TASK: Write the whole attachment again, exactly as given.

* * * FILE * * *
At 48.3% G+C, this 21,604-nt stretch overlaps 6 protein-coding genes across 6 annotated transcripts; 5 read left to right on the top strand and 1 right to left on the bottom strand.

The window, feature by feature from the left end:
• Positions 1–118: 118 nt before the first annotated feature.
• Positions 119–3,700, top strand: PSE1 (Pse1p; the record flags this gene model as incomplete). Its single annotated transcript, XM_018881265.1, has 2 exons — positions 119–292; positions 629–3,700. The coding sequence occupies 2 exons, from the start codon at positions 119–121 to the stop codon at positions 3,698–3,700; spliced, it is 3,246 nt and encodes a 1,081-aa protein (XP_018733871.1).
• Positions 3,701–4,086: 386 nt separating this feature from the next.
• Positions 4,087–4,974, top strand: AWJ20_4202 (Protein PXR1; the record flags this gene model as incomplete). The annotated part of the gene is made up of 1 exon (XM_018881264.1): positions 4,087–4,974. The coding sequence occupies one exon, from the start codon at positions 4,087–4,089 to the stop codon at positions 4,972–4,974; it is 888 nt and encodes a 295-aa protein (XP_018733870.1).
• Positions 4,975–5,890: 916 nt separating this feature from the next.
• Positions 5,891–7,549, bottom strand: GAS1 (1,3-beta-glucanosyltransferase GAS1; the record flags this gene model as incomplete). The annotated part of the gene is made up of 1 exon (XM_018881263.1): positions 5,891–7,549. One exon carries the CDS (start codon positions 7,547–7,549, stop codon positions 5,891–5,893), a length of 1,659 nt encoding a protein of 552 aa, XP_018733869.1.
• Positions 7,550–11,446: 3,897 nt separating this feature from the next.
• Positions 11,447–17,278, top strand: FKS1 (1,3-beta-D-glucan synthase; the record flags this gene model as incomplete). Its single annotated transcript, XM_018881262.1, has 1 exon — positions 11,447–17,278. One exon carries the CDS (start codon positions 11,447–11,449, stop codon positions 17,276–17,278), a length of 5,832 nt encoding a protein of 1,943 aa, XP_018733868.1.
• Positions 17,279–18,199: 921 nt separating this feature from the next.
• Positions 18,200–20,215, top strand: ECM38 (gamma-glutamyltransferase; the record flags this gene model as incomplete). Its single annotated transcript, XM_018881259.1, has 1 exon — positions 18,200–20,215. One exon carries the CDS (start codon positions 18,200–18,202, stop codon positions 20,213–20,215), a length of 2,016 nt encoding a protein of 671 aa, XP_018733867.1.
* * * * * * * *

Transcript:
At 48.3% G+C, this 21,604-nt stretch overlaps 6 protein-coding genes across 6 annotated transcripts; 5 read left to right on the top strand and 1 right to left on the bottom strand.

The window, feature by feature from the left end:
• Positions 1–118: 118 nt before the first annotated feature.
• Positions 119–3,700, top strand: PSE1 (Pse1p; the record flags this gene model as incomplete). Its single annotated transcript, XM_018881265.1, has 2 exons — positions 119–292; positions 629–3,700. The coding sequence occupies 2 exons, from the start codon at positions 119–121 to the stop codon at positions 3,698–3,700; spliced, it is 3,246 nt and encodes a 1,081-aa protein (XP_018733871.1).
• Positions 3,701–4,086: 386 nt separating this feature from the next.
• Positions 4,087–4,974, top strand: AWJ20_4202 (Protein PXR1; the record flags this gene model as incomplete). The annotated part of the gene is made up of 1 exon (XM_018881264.1): positions 4,087–4,974. The coding sequence occupies one exon, from the start codon at positions 4,087–4,089 to the stop codon at positions 4,972–4,974; it is 888 nt and encodes a 295-aa protein (XP_018733870.1).
• Positions 4,975–5,890: 916 nt separating this feature from the next.
• Positions 5,891–7,549, bottom strand: GAS1 (1,3-beta-glucanosyltransferase GAS1; the record flags this gene model as incomplete). The annotated part of the gene is made up of 1 exon (XM_018881263.1): positions 5,891–7,549. One exon carries the CDS (start codon positions 7,547–7,549, stop codon positions 5,891–5,893), a length of 1,659 nt encoding a protein of 552 aa, XP_018733869.1.
• Positions 7,550–11,446: 3,897 nt separating this feature from the next.
• Positions 11,447–17,278, top strand: FKS1 (1,3-beta-D-glucan synthase; the record flags this gene model as incomplete). Its single annotated transcript, XM_018881262.1, has 1 exon — positions 11,447–17,278. One exon carries the CDS (start codon positions 11,447–11,449, stop codon positions 17,276–17,278), a length of 5,832 nt encoding a protein of 1,943 aa, XP_018733868.1.
• Positions 17,279–18,199: 921 nt separating this feature from the next.
• Positions 18,200–20,215, top strand: ECM38 (gamma-glutamyltransferase; the record flags this gene model as incomplete). Its single annotated transcript, XM_018881259.1, has 1 exon — positions 18,200–20,215. One exon carries the CDS (start codon positions 18,200–18,202, stop codon positions 20,213–20,215), a length of 2,016 nt encoding a protein of 671 aa, XP_018733867.1.